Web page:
Photo by Lil’ El on Flickr.

Last week, Erik posted that DC United is in discussions about small sites in the District for a 20-25,000 seat soccer stadium.  The constraints of both Buzzard Point and the Florida Market sites guarantee that the stadium would be a celebrated urban stadium rather than a mini-FedEx Field.

In February 2009, I outlined characteristics of a successful urban stadium. Either of the sites would meet all 6 of those criteria.

Whenever stadium discussions come up, financing is one of the first subjects to be broached.  It’s no secret that the District of Columbia is having fiscal challenges, just like most other local governments. 

DC United’s ownership would have to pay for a new stadium, similar to how the Washington Wizards ownership paid for constructing the Verizon Center.  Without government subsidies (outside of sewage access) the team ownership would be as cost-conscious as possible and still provide a good fan experience.

No surface parking

Parking garages are extremely expensive.  Neither Buzzard Point nor the Florida Market have the space for acres of RFK-style surface parking.  Without any government support in the form of road building or eminent domain, it wouldn’t make fiscal sense for DC United’s ownership to spend lots of its own money on parking structures when both sites are proximate to Metro stations.

It took government intervention back in the late 1950’s to subsidize building all the parking lots at RFK Stadium.  Other un-urban stadiums like Detroit’s Ford Field took government support in the form of zoning and road building.  Neither DC United site would require altering the existing street grid and both sites appear to be selected because they wouldn’t require road costs to the District.

Integration with the street grid

Because the District has no interest in offering subsidies in the form of rebuilding streets, the new soccer stadium would have to be designed around existing infrastructure.  The celebrated human-scale L’Enfant Plan would be largely undisturbed.

Proximate transit access

The Florida Market site is a five minute walk from the NY Avenue Metro station on the Red Line.  The Buzzard Point site is a 10-15 minute walk from the Waterfront and Navy Yard stations on the Green Line.

Pedestrian-friendly connection to transit

South Capitol Street is too wide in places with too-fast traffic.  However, it is safe to cross at M St. because the faster traffic is in a trench.  The walk from the Waterfront station down Delaware Ave. SW and 2nd St. SW is very safe.  They are small neighborhood streets with 25 mph speed limits.  The Florida Market site is along Florida Avenue NE.  It’s a little wide but the there is enough activity to slow down the traffic.  It’s not a suburban arterial or a partially grade-separated street.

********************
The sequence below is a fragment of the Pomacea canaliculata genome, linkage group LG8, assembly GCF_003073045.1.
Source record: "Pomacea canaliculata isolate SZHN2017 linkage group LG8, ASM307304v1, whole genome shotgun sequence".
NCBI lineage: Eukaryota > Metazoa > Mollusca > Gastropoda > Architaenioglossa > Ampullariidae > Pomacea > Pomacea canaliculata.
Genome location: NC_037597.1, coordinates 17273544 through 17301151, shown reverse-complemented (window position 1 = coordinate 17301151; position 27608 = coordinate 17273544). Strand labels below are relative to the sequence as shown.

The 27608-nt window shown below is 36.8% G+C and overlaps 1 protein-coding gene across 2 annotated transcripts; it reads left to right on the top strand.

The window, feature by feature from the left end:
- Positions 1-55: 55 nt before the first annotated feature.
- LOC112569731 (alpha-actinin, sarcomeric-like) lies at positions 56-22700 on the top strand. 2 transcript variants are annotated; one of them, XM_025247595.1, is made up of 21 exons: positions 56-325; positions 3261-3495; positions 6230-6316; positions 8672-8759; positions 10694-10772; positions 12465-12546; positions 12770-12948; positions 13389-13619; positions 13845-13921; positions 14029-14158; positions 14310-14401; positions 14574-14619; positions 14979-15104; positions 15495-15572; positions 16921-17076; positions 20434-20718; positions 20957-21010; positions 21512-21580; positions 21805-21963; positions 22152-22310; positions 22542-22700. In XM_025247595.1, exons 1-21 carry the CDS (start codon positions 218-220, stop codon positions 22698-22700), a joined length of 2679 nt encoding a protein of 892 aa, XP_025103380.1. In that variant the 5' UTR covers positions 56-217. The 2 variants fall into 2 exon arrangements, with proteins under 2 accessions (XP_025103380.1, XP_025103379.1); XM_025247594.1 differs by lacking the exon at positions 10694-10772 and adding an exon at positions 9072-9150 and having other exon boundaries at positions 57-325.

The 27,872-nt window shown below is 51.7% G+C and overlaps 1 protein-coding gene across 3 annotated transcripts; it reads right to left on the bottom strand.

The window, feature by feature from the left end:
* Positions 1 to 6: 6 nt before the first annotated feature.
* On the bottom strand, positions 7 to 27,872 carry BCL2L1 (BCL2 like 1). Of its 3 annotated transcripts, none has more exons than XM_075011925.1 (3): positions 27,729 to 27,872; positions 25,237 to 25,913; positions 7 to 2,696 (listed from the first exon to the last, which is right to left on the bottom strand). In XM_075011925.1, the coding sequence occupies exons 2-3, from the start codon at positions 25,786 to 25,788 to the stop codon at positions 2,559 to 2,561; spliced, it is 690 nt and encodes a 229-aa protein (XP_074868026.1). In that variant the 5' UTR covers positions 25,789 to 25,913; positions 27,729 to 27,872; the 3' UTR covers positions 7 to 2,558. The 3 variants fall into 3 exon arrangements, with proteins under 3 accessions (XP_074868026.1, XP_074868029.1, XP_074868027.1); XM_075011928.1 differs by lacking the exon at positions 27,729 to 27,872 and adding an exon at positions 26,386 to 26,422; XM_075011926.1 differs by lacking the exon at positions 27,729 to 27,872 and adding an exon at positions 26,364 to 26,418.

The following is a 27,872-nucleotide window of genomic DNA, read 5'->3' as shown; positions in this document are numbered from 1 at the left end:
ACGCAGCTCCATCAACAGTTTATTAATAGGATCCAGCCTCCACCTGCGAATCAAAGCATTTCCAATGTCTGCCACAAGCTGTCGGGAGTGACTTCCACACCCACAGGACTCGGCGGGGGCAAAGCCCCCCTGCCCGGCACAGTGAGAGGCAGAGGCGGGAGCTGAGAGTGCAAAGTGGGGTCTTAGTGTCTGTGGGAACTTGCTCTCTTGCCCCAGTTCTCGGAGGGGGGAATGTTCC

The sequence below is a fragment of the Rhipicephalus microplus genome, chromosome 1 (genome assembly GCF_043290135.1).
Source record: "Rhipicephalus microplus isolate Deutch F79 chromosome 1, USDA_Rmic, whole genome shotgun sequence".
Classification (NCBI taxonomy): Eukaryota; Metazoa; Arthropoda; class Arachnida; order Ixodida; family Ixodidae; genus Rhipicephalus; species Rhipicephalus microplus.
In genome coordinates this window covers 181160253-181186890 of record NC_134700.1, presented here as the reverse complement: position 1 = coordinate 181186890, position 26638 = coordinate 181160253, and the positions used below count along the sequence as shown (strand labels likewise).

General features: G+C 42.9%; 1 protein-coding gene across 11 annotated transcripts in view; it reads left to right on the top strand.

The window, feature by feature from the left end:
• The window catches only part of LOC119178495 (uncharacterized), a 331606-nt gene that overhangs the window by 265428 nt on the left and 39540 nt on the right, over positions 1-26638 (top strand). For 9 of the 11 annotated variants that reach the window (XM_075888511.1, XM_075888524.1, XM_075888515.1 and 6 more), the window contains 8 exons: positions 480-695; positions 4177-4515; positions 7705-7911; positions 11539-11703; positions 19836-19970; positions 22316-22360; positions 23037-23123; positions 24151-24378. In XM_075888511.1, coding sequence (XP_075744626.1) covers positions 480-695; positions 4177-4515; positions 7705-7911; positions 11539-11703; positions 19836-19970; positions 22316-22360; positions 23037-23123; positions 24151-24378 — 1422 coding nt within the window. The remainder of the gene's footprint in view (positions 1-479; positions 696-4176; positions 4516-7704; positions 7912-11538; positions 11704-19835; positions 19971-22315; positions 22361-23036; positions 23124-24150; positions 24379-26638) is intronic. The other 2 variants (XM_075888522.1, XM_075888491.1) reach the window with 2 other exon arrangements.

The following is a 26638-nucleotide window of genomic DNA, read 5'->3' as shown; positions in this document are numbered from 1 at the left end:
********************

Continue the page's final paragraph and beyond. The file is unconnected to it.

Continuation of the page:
Frequency of events

Between its Major League Soccer regular season games, U.S. Open Cup, CONCACAF (North American) Championships, and friendlies, DC United holds approximately 30 games during the season.  Other events would want to use the facility too, such as the U.S. National Men’s and Women’s soccer teams, concerts, college sports, other pro sports, etc.  60 events a year is a reasonable estimate.  The schedule for the Los Angeles Galaxy’s soccer stadium, the Home Depot Center illustrates the diversity of events held.

Vibrant surrounding urban area

The Florida Market site is within close proximity to the H Street, NE nightlife area.  The coming streetcar on H Street will better connect the stadium with existing popular restaurants and bars. 

On the other hand, Buzzard Point is a largely forgotten corner of the city.  It’s been cut off by I-395 since the 1960’s.  Because of its remote location, it would be politically easier to build there because of the lack of potential anti-neighbors.  This location represents an opportunity to bring attention and real estate demand to a forgotten corner of the city.

The Buzzard Point site has many things in common with the area around the Navy Yard Metro before the construction of Nationals Park in Near Southeast.  While the area surrounding the baseball stadium hasn’t magically become Dupont Circle, it is no longer forgotten.  Real estate demand near the Navy Yard Metro is now far greater than before it hosted the ballpark. 

The main thing holding it back from progressing towards its potential is the tight global financial environment.  While I’m not a baseball fan and think the District got a bad deal on the financing of Nationals Park, I think it’s unfair to say that the redevelopment of the stadium’s surrounding environs “failed.”  The redevelopment process is going to take years and will ultimately be for the better.

Looking back into history, some of the best pre-WWII stadiums in the United States also displayed excellent urbanism. They added a sense of place to their surroundings and were considered jewels in their cities.  Those great stadiums were built under similar circumstances to a new DC United stadium; they received little government support.  They had to use existing infrastructure and squeeze their footprint into existing city blocks.  In both the pre-war stadiums and a new DC United stadium, necessity is the mother of invention.

Disclosure:  I’m a member of Barra Brava an iconic independent DC United supporters’ group.

Cavan Wilk became interested in the physical layout and economic systems of modern human settlements while working on his Master’s in Financial Economics. His writing often focuses on the interactions between a place’s form, its economic systems, and the experiences of those who live in them.  He lives in downtown Silver Spring.